Futurion is a research-based consultancy focused on consumer identity, digital commerce and financial services. Futurion’s CEO Jim Van Dyke formerly founded and led Javelin Strategy & Research and has also held various product management and board positions. Breach Clarity was created based on research of consumer identity crime victims and interviews with experts on the front line of fraud prevention at financial institutions, government agencies, payments networks and more. Breach Clarity’s basic outputs are free to all consumers at www.BreachClarity.com, with an upcoming premium version being designed for consumers who log into their secure personal account at licensing financial institutions and employers.

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Identity Theft Resource Center
Charity Lacey
VP of Communications
O: 858-634-6390
C: 619-368-4373
clacey@idtheftcenter.org

SAN DIEGO – Jan 28, 2019 – The Identity Theft Resource Center®, a nationally recognized non-profit organization established to support victims of identity crime, and CyberScout®, a full-spectrum identity, privacy and data security services firm, released the 2018 End-of-Year Data Breach Report.

According to the report, the number of U.S. data breaches tracked in 2018 decreased from last year’s all-time high of 1,632 breaches by 23 percent (or 1,244 breaches), but the reported number of consumer records exposed containing sensitive personally identifiable information jumped 126 percent from the 197,612,748 records exposed in 2017 to 446,515,334 records this past year.

“The increased exposure of sensitive consumer data is serious,” said Eva Velasquez, president and CEO of the Identity Theft Resource Center. “Never has there been more information out there putting consumers in harm’s way. ITRC continues to help victims and consumers by providing guidance on the best ways to navigate the dangers of identity theft to which these exposures give rise.”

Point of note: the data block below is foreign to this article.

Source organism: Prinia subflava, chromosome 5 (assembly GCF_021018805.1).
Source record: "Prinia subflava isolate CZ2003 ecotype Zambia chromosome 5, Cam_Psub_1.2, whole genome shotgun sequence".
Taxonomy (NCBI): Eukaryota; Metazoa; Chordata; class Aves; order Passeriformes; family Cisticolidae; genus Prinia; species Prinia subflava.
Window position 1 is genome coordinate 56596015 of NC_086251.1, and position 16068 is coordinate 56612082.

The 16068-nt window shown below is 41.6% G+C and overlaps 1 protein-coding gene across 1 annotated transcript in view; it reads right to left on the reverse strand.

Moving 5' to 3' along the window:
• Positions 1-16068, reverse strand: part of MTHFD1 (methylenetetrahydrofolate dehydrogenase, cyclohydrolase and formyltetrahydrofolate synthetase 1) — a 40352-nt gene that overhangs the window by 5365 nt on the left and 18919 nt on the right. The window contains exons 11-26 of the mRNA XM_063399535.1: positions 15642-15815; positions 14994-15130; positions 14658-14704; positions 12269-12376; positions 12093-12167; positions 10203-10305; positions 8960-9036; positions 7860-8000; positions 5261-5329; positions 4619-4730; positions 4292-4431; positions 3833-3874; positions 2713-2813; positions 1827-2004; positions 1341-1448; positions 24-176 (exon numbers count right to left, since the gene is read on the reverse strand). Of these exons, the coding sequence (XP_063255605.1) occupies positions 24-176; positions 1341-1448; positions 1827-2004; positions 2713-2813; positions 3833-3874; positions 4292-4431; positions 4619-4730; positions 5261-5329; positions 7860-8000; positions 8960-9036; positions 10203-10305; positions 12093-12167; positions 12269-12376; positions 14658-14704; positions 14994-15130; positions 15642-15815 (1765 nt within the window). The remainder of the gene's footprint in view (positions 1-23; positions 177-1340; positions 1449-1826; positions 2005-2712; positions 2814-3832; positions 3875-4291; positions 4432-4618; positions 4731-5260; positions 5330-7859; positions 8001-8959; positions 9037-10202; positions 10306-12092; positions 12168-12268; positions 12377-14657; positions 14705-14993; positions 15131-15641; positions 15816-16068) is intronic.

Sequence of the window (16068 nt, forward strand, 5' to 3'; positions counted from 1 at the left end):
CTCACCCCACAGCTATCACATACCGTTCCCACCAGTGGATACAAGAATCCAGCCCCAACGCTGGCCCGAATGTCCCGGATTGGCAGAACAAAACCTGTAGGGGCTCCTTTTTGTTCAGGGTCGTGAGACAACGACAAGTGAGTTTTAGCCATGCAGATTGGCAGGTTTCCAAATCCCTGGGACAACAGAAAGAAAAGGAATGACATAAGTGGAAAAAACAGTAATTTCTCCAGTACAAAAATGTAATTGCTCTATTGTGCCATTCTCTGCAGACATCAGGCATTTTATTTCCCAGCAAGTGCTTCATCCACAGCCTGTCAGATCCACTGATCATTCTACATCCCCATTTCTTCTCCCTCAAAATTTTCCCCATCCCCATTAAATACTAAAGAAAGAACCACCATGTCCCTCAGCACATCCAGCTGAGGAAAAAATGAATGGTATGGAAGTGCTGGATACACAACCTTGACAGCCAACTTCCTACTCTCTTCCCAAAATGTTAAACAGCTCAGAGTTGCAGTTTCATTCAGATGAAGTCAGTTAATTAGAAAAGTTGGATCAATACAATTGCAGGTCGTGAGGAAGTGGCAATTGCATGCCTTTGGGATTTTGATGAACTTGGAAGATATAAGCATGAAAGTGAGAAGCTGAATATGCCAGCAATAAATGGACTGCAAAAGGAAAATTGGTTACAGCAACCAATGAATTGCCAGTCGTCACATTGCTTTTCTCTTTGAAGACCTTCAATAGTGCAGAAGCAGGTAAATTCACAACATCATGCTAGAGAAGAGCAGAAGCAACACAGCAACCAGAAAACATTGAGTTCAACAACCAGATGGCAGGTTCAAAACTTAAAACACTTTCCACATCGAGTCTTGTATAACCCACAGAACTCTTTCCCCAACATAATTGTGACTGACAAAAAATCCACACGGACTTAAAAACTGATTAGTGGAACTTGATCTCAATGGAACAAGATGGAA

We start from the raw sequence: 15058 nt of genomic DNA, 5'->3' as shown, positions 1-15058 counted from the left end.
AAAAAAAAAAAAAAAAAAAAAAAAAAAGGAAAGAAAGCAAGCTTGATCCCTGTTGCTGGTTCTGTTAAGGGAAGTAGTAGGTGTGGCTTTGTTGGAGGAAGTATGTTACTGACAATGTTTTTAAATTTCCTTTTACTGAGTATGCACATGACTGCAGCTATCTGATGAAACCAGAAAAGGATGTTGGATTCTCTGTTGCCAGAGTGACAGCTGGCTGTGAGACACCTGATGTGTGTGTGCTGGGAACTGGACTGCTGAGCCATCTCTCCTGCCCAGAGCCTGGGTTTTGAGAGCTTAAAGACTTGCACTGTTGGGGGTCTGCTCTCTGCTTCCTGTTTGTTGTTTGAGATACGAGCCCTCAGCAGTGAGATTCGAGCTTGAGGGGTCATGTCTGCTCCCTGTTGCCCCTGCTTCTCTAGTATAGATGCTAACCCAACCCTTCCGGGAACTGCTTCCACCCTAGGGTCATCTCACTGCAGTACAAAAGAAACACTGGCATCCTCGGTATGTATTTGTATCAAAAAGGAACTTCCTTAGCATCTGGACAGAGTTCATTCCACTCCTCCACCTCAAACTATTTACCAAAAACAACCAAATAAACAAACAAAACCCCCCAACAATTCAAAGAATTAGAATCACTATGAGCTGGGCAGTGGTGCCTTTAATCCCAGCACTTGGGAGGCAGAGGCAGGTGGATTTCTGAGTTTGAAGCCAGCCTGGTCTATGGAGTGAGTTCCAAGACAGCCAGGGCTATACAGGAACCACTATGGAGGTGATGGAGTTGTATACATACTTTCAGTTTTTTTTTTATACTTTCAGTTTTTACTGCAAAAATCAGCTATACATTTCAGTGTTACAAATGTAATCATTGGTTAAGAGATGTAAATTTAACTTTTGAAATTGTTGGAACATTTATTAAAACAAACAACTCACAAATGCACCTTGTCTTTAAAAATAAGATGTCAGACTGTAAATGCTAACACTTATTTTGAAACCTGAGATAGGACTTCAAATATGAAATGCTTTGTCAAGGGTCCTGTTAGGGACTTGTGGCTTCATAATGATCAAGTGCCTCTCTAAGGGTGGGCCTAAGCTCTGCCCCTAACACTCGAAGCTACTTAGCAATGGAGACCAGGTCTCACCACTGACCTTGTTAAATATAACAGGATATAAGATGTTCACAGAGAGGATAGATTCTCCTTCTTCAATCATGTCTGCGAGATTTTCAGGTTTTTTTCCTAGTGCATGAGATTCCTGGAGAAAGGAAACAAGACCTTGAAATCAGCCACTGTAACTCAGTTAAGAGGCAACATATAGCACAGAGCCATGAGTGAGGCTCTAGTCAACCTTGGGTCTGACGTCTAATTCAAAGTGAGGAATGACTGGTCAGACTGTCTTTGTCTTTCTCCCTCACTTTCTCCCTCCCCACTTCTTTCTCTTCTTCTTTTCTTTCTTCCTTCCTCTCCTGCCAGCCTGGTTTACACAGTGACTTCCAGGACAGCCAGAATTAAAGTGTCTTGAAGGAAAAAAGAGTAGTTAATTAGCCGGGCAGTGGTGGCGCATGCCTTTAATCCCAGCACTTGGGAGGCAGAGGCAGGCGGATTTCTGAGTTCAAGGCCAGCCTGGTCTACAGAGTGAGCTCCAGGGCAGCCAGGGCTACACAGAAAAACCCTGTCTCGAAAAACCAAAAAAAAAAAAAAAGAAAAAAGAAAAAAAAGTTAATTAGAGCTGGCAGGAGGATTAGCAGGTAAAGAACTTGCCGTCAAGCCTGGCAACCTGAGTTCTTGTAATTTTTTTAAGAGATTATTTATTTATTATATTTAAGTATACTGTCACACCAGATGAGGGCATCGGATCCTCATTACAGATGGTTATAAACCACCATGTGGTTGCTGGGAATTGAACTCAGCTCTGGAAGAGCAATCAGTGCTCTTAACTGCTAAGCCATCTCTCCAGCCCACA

Another critical finding was the number of non-sensitive records compromised, not included in the above totals, an additional 1.68 billion exposed records. While email-related credentials are not considered sensitive personally identifiable information, a majority of consumers use the same username/email and password combinations across multiple platforms creating serious vulnerability.

“When it comes to cyber hygiene, email continues to be the Achilles Heel for the average consumer,” said CyberScout founder and chair, Adam Levin. “There are many strategies consumers can use to minimize their exposure, but the takeaway from this year’s report is clear: Breaches are the third certainty in life, and constant vigilance is the only solution.”
To download the 2018 End-of-Year Data Breach Report, visit: idtheftcenter.org/2018-end-of-year-data-breach-report/

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About the Identity Theft Resource Center:

Founded in 1999, the Identity Theft Resource Center® (ITRC) is a nationally recognized non-profit organization established to support victims of identity theft in resolving their cases, and to broaden public education and awareness in the understanding of identity theft, data breaches, cybersecurity, scams/fraud, and privacy issues. Through public and private support, the ITRC provides no-cost victim assistance and consumer education through its call center, website, social media channels, live chat feature and ID Theft Help. For more information, visit: http://www.idtheftcenter.org

About CyberScout:
Since 2003, CyberScout® has set the standard for full-spectrum identity, privacy and data security services, offering proactive protection, employee benefits, education, resolution, identity management and consulting as well as breach preparedness and response programs.